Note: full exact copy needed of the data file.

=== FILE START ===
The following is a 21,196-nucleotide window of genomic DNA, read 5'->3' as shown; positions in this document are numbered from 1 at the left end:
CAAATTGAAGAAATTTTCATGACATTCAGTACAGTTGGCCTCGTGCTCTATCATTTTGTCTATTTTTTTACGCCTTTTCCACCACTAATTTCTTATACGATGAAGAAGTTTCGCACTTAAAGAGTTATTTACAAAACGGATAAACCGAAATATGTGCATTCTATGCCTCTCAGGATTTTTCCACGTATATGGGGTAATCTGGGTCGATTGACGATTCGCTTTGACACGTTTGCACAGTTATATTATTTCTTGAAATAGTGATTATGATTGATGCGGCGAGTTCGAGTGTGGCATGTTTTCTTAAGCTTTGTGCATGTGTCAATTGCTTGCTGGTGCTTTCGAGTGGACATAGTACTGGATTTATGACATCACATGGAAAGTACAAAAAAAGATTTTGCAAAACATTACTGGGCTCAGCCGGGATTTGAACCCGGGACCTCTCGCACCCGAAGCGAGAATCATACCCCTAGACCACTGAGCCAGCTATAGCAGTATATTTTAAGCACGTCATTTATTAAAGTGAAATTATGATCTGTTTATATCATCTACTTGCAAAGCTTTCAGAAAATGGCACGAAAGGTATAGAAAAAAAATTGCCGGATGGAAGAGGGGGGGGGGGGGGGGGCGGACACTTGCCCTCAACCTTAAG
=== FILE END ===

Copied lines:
The following is a 21,196-nucleotide window of genomic DNA, read 5'->3' as shown; positions in this document are numbered from 1 at the left end:
CAAATTGAAGAAATTTTCATGACATTCAGTACAGTTGGCCTCGTGCTCTATCATTTTGTCTATTTTTTTACGCCTTTTCCACCACTAATTTCTTATACGATGAAGAAGTTTCGCACTTAAAGAGTTATTTACAAAACGGATAAACCGAAATATGTGCATTCTATGCCTCTCAGGATTTTTCCACGTATATGGGGTAATCTGGGTCGATTGACGATTCGCTTTGACACGTTTGCACAGTTATATTATTTCTTGAAATAGTGATTATGATTGATGCGGCGAGTTCGAGTGTGGCATGTTTTCTTAAGCTTTGTGCATGTGTCAATTGCTTGCTGGTGCTTTCGAGTGGACATAGTACTGGATTTATGACATCACATGGAAAGTACAAAAAAAGATTTTGCAAAACATTACTGGGCTCAGCCGGGATTTGAACCCGGGACCTCTCGCACCCGAAGCGAGAATCATACCCCTAGACCACTGAGCCAGCTATAGCAGTATATTTTAAGCACGTCATTTATTAAAGTGAAATTATGATCTGTTTATATCATCTACTTGCAAAGCTTTCAGAAAATGGCACGAAAGGTATAGAAAAAAAATTGCCGGATGGAAGAGGGGGGGGGGGGGGGGGCGGACACTTGCCCTCAACCTTAAG